First Nine Weeks…WHEW!!

Today’s contributor: Stacey Underwood.

Stacey is the librarian at Oak Hill Elementary. She loves UT, sports, and good times with friends…and of course BOOKS!

It has for sure been a whirlwind start to this school year! I had the mindset to come in strong: get teachers pumped up, share and learn from each other, and hit the ground running with technology! Sounds good, right? Then reality set in, and we are all just glad to have survived the first nine weeks.

Being the CIC for our campus is a little different for me. I was a 4th grade teacher for 10 years (8 at Oak Hill and 2 at Doss), but have been the Oak Hill librarian now for 15 years. So in my 25 years thus far, I have been at this one school for 23 of them. I have seen it go through all of its growth and changes – good and bad. Having the perspective of being a librarian has me approaching the CIC role a little differently. No matter how much I am not to focus on technical problems, it is hard to escape that aspect of technology. I depend on my technology team to make sure we are pushing each other to change our mindset, try new things, teach each other, and share ideas.


Teachers have tried so hard to learn and manage all the new systems that have been put in place over the summer. BLEND is becoming part of our school culture slowly but surely; but, for now, our primary focus seems to fall within systems we need for daily duties. The migration of systems into the portal and the change of education network access has seemed to be the most challenging. So as much as I have wanted to be the cheerleader of integrating technology into daily routine in all classes and all grade levels, I feel my main help this first 9 weeks has been trouble shooting and support when things AREN’T working, which seems more often than not. But for me, I am OK being that person because it is what my teachers/staff need.

Our biggest change is that our computer lab was going to be shifted from an Apple desktop lab to a mobile Chromebook lab with flexible sign up for project-based learning activities and required Istation testing. However, that dream was short lived because of leveling and more students than projected; our lab has now become a classroom. So the mobile lab has truly become mobile with its new home, the library.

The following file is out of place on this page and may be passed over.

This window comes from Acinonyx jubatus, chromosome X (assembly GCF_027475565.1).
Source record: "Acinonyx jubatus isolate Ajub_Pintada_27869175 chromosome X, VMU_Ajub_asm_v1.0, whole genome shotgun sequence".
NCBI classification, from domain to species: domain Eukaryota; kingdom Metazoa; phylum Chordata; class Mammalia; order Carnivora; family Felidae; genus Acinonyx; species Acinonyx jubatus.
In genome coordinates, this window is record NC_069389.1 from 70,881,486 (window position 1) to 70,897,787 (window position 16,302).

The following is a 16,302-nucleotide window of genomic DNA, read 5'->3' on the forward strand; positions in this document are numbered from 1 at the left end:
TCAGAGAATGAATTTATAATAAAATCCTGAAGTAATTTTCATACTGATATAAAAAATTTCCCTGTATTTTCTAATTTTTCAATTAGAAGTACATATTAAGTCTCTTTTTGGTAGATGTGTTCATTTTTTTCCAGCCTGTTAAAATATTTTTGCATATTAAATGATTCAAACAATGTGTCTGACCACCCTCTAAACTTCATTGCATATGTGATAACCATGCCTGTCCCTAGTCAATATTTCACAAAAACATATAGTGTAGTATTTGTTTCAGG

But I haven’t lost all hope. Many things are heading in the right direction. We are moving away from, “What are the problems?” to “What are the next steps?” We are moving forward into, “Now, what can we do with the technology to make learning better?” And GREAT learning has been happening already this year!

1 Comment

  1. Amen, sister. This, I think, just highlights the fact that AISD needs better tech support. While we are encouraged to promote classroom tools in our role as CIC, I know many of us are repeating the words “hang in there!” while irritating migrations, troubleshooting, and outdated technology makes using the tools more difficult for our teachers. My campus is blessed to have a tech person on campus that works for peanuts (provided through fundraising) and can help fix or work around many of the issues, but it is not sustainable. She will move on because she’s crazy talented and needs to pay the bills. AISD needs to step up their tech support game so CICs can focus on supporting teaching through technology.

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